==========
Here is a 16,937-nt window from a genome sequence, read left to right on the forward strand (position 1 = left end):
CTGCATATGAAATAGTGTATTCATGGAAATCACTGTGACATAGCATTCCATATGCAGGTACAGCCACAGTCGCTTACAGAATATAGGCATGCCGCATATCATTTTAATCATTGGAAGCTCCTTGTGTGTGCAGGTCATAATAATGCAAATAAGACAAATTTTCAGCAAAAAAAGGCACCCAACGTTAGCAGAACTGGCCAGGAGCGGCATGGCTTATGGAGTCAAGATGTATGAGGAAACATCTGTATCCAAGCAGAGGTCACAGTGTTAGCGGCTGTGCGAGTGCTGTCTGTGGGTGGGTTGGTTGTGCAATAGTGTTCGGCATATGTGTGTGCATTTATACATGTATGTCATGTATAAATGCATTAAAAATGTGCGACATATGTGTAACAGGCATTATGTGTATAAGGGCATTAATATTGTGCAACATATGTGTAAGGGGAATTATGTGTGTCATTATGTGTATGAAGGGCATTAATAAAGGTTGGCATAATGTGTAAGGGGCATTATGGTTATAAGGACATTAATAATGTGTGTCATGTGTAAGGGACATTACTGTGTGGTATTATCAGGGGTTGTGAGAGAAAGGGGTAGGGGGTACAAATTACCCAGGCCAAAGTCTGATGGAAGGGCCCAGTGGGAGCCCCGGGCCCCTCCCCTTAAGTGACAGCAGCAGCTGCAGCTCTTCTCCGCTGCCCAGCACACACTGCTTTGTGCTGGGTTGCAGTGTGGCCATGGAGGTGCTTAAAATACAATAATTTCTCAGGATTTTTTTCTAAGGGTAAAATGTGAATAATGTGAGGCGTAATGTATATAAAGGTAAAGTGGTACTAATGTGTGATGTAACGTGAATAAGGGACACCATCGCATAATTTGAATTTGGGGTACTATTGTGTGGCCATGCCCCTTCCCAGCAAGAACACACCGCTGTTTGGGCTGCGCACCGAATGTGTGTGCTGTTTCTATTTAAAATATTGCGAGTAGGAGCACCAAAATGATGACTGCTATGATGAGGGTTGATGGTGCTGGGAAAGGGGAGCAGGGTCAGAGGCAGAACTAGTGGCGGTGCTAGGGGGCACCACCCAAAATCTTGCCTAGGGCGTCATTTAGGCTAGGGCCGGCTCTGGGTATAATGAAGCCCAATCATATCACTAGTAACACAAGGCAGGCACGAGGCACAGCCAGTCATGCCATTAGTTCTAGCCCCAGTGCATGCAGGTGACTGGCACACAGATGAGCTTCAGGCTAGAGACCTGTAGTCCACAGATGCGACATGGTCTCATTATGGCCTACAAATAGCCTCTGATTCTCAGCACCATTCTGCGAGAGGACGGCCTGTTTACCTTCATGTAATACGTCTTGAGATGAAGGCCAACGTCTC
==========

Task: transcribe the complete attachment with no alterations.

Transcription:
Here is a 16,937-nt window from a genome sequence, read left to right on the forward strand (position 1 = left end):
CTGCATATGAAATAGTGTATTCATGGAAATCACTGTGACATAGCATTCCATATGCAGGTACAGCCACAGTCGCTTACAGAATATAGGCATGCCGCATATCATTTTAATCATTGGAAGCTCCTTGTGTGTGCAGGTCATAATAATGCAAATAAGACAAATTTTCAGCAAAAAAAGGCACCCAACGTTAGCAGAACTGGCCAGGAGCGGCATGGCTTATGGAGTCAAGATGTATGAGGAAACATCTGTATCCAAGCAGAGGTCACAGTGTTAGCGGCTGTGCGAGTGCTGTCTGTGGGTGGGTTGGTTGTGCAATAGTGTTCGGCATATGTGTGTGCATTTATACATGTATGTCATGTATAAATGCATTAAAAATGTGCGACATATGTGTAACAGGCATTATGTGTATAAGGGCATTAATATTGTGCAACATATGTGTAAGGGGAATTATGTGTGTCATTATGTGTATGAAGGGCATTAATAAAGGTTGGCATAATGTGTAAGGGGCATTATGGTTATAAGGACATTAATAATGTGTGTCATGTGTAAGGGACATTACTGTGTGGTATTATCAGGGGTTGTGAGAGAAAGGGGTAGGGGGTACAAATTACCCAGGCCAAAGTCTGATGGAAGGGCCCAGTGGGAGCCCCGGGCCCCTCCCCTTAAGTGACAGCAGCAGCTGCAGCTCTTCTCCGCTGCCCAGCACACACTGCTTTGTGCTGGGTTGCAGTGTGGCCATGGAGGTGCTTAAAATACAATAATTTCTCAGGATTTTTTTCTAAGGGTAAAATGTGAATAATGTGAGGCGTAATGTATATAAAGGTAAAGTGGTACTAATGTGTGATGTAACGTGAATAAGGGACACCATCGCATAATTTGAATTTGGGGTACTATTGTGTGGCCATGCCCCTTCCCAGCAAGAACACACCGCTGTTTGGGCTGCGCACCGAATGTGTGTGCTGTTTCTATTTAAAATATTGCGAGTAGGAGCACCAAAATGATGACTGCTATGATGAGGGTTGATGGTGCTGGGAAAGGGGAGCAGGGTCAGAGGCAGAACTAGTGGCGGTGCTAGGGGGCACCACCCAAAATCTTGCCTAGGGCGTCATTTAGGCTAGGGCCGGCTCTGGGTATAATGAAGCCCAATCATATCACTAGTAACACAAGGCAGGCACGAGGCACAGCCAGTCATGCCATTAGTTCTAGCCCCAGTGCATGCAGGTGACTGGCACACAGATGAGCTTCAGGCTAGAGACCTGTAGTCCACAGATGCGACATGGTCTCATTATGGCCTACAAATAGCCTCTGATTCTCAGCACCATTCTGCGAGAGGACGGCCTGTTTACCTTCATGTAATACGTCTTGAGATGAAGGCCAACGTCTC